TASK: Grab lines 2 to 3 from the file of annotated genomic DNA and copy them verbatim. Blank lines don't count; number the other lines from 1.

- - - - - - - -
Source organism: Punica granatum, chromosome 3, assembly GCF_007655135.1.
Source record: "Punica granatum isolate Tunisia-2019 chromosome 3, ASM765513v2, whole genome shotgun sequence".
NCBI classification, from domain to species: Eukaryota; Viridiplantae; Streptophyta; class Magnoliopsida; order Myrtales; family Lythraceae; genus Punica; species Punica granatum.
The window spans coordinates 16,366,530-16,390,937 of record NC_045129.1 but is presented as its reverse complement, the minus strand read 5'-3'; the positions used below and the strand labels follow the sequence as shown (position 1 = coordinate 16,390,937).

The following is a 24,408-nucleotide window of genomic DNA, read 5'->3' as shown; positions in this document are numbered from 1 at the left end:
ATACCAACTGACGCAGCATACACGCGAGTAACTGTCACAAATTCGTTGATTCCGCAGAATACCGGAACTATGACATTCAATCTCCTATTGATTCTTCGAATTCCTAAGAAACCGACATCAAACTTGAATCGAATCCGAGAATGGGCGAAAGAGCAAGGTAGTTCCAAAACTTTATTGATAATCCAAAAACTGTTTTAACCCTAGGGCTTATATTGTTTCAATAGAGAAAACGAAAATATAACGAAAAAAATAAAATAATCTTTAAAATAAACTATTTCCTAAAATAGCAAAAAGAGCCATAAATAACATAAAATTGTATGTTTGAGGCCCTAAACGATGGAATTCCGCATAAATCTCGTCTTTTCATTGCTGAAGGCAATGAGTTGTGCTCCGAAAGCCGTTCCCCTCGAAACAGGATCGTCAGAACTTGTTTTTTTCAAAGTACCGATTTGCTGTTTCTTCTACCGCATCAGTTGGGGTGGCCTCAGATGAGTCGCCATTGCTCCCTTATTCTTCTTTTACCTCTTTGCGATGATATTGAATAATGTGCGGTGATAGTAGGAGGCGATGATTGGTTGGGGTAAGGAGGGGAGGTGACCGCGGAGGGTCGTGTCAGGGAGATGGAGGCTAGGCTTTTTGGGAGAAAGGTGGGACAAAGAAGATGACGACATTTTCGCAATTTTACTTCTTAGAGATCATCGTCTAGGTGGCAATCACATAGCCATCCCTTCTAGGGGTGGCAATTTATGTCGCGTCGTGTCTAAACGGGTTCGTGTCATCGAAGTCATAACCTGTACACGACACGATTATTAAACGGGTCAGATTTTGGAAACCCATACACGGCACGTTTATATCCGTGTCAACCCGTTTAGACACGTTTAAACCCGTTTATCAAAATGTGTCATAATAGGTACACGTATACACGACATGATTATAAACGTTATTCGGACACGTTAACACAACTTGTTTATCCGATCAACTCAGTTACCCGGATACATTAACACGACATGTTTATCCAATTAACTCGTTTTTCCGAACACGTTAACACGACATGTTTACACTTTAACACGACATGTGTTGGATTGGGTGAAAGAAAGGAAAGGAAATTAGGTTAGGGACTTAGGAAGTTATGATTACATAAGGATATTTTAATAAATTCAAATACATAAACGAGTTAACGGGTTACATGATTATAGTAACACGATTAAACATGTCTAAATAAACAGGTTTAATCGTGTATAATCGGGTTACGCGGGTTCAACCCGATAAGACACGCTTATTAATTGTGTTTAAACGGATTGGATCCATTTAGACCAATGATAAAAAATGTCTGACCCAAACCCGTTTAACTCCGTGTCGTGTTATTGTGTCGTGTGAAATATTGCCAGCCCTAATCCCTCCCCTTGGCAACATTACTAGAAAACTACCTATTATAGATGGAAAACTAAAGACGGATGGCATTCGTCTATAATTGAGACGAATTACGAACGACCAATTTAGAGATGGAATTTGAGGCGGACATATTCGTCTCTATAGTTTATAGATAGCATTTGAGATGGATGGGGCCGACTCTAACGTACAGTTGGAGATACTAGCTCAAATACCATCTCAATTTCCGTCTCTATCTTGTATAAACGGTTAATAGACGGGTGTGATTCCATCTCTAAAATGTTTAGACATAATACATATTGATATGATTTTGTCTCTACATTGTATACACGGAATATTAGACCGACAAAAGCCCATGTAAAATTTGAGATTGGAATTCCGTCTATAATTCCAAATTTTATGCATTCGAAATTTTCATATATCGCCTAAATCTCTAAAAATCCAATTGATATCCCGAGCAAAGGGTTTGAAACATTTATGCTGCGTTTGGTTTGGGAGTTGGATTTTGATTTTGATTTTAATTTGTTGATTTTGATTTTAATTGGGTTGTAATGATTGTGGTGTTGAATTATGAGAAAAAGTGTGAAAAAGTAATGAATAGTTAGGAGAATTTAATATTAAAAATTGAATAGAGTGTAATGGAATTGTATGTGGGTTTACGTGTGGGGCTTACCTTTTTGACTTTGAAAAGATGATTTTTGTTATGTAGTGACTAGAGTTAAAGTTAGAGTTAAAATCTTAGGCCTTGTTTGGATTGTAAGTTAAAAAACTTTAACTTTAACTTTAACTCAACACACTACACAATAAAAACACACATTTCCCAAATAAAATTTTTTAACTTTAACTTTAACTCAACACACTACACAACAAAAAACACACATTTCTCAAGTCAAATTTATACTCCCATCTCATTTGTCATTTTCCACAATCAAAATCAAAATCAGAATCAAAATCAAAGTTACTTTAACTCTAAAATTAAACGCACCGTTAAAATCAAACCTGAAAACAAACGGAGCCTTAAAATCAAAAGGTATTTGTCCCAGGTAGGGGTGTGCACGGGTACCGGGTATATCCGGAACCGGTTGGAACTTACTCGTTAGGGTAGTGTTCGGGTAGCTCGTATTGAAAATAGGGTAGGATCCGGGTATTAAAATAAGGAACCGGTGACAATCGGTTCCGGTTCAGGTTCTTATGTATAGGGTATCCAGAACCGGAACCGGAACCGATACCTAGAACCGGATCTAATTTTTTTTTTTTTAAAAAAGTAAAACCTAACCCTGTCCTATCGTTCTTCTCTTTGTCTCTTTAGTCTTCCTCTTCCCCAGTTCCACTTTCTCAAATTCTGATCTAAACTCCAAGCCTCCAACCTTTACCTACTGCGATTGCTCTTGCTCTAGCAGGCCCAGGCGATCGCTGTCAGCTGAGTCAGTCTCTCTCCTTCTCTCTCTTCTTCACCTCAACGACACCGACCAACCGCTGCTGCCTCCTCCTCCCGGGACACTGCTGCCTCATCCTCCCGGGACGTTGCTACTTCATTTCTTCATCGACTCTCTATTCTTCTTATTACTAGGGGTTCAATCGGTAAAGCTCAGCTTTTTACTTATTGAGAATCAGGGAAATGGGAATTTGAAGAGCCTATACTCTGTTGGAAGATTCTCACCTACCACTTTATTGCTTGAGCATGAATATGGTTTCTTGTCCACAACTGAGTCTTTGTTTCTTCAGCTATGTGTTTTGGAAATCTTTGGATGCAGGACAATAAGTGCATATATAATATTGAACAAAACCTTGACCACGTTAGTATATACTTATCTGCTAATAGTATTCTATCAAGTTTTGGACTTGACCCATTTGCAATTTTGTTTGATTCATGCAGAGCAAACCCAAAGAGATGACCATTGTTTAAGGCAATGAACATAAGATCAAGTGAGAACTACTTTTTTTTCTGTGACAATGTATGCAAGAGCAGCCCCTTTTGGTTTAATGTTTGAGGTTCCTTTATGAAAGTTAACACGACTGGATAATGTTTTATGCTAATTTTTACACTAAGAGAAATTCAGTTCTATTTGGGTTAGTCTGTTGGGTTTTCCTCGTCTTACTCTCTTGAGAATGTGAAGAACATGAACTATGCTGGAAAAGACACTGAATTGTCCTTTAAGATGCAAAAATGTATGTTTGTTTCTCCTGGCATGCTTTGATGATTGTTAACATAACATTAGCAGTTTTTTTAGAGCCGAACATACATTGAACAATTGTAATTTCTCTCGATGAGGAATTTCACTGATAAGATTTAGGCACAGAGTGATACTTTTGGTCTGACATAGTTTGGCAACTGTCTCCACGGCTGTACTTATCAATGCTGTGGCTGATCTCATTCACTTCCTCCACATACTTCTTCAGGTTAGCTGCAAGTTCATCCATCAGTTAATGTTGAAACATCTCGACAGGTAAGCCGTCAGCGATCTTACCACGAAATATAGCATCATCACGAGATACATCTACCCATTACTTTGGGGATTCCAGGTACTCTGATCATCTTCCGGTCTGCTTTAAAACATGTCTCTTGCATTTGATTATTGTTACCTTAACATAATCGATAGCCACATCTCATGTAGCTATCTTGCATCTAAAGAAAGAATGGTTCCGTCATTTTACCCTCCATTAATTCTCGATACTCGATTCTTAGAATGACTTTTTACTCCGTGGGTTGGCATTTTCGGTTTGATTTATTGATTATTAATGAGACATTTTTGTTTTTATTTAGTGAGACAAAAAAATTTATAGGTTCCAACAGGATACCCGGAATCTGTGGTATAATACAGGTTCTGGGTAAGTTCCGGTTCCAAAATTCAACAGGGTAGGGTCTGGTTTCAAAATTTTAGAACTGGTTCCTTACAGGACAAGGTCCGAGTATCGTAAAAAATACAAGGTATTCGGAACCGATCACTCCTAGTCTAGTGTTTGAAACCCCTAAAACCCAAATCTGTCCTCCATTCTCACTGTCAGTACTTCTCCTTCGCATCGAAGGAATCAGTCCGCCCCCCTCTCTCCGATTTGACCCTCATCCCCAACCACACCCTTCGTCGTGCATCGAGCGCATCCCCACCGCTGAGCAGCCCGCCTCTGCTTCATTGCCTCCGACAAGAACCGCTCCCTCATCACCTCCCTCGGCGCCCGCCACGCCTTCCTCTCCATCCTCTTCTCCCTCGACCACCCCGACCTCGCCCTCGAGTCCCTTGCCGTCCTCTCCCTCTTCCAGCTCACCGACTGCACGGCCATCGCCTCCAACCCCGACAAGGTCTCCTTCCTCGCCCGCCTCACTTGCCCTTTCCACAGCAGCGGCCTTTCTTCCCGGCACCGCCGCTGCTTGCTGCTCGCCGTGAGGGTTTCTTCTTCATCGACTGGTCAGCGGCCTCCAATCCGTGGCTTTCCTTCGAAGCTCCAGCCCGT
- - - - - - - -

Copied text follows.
Source record: "Punica granatum isolate Tunisia-2019 chromosome 3, ASM765513v2, whole genome shotgun sequence".
NCBI classification, from domain to species: Eukaryota; Viridiplantae; Streptophyta; class Magnoliopsida; order Myrtales; family Lythraceae; genus Punica; species Punica granatum.